Ames’s calm, grave diary entries contain almost no dialogue, shun scenes, seem to smother conflict before it has taken a breath.
Very beautifully, “Gilead” becomes less a novel than a species of religious writing, and Ames’s entries a recognizable American form, the Emersonian essay, poised between homily and home, religious exercise and naturalism: This morning a splendid dawn passed over our house on its way to Kansas. So every day is in fact the selfsame evening and morning.
He is also a bit boring, and boring in proportion to his curious lack of ego.
At home in the Iowa town of Gilead, in the mid-nineteen-fifties, and aware of his imminent demise, he writes a long letter to his seven-year-old son, which is presented as a series of diary entries.
Such attention as we give to it is usually vindictive and incurious and therefore incompetent.” We flinch from Puritanism because it placed sin at the center of life, but then, as she tartly reminds us, “Americans never think of themselves as sharing fully in the human condition, and therefore beset as all humankind is beset.” Calvin believed in our “total depravity,” our utter fallenness, but this was not necessarily a cruel condemnation.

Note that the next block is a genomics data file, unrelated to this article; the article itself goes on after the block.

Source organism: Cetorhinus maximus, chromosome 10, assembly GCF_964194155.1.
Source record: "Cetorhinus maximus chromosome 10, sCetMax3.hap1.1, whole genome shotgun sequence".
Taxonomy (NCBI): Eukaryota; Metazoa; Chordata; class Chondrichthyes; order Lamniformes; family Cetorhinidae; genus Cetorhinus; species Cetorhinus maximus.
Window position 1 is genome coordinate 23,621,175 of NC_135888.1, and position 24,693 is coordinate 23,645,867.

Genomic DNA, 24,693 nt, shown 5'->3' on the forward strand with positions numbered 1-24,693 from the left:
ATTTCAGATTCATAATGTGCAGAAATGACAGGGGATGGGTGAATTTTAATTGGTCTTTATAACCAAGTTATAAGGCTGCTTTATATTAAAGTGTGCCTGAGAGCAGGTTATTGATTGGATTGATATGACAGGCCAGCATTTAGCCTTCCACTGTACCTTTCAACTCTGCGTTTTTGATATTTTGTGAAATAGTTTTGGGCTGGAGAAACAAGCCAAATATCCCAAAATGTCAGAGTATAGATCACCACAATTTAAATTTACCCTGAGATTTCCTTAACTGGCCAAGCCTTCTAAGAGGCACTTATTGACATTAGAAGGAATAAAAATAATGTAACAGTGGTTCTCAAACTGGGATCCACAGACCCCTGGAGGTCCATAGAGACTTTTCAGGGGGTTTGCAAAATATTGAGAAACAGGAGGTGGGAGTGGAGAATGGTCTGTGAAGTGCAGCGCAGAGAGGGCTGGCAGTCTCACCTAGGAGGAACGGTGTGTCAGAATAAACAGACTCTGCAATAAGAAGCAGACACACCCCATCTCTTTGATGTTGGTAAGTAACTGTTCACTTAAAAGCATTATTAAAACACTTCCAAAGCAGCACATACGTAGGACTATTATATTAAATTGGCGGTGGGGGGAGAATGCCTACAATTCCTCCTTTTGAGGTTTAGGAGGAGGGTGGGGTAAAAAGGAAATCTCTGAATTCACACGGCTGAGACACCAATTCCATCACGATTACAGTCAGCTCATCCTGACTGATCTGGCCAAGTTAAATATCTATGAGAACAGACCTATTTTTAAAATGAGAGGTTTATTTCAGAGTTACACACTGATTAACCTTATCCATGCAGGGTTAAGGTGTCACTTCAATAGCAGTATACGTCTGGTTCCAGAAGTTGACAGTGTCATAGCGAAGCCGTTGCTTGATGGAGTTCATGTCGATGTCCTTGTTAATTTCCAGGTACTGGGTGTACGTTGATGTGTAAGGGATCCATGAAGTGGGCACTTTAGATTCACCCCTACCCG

“The belief that we are all sinners gives us excellent grounds for forgiveness and self-forgiveness, and is kindlier than any expectation that we might be saints, even while it affirms the standards all of us fail to attain,” Robinson writes in her essay “Puritans and Prigs.” Nowadays, she argues, educated Americans are prigs, not Puritans, quick to pour judgment on anyone who fails to toe the right political line.The priests I knew practiced self-abnegation but had perfected a quiet dance of ego.They were modest but pompous, gentle but tyrannical (one of them got angry if he was disturbed on a Monday, the vicar’s day off), pious but knowing.Another reason is that fiction needs egotism, vanity, venality, in order to produce drama and comedy; we want our sepulchres craftily whited.The seventy-six-year-old Reverend John Ames, who narrates Marilynne Robinson’s second novel, “Gilead,” is gentle, modest, loving, and above all good.The funereal uniform is supposed to obliterate the self in a shroud of colorlessness, even as it draws enormous attention to the self; humility seems to be cut from the same cloth as pride.Since the ego is irrepressible—and secular—it tends to bulge in odd shapes when religiously straitened.Along the way, he learns a thing or two about himself......up in a religious household, I got used to the sight of priests, but I always found them at once fascinating and slightly repellent.—Recommended by Jeff, City Lights In Echo Park, a neighborhood at the wrong end of Sunset Boulevard, Joe, a cool cynic, lives marginally. Richard Lafargue, a well-known plastic surgeon, pursues and captures Vincent Moreau, who raped Lafargue's daughter and left her hopelessly mad in an asylum. This is the darkest of dark noirs, in the tradition of Jim Thompson, and the last novel Manchette would publish before his early death.Ironically, he finds himself becoming more involved than he'd planned in the lives of his clients, linked to their dreams and to their despair... Every word Manchette wrote is worth your time, much as those of one of his predecessors in French minimalism, Georges Bernanos, is.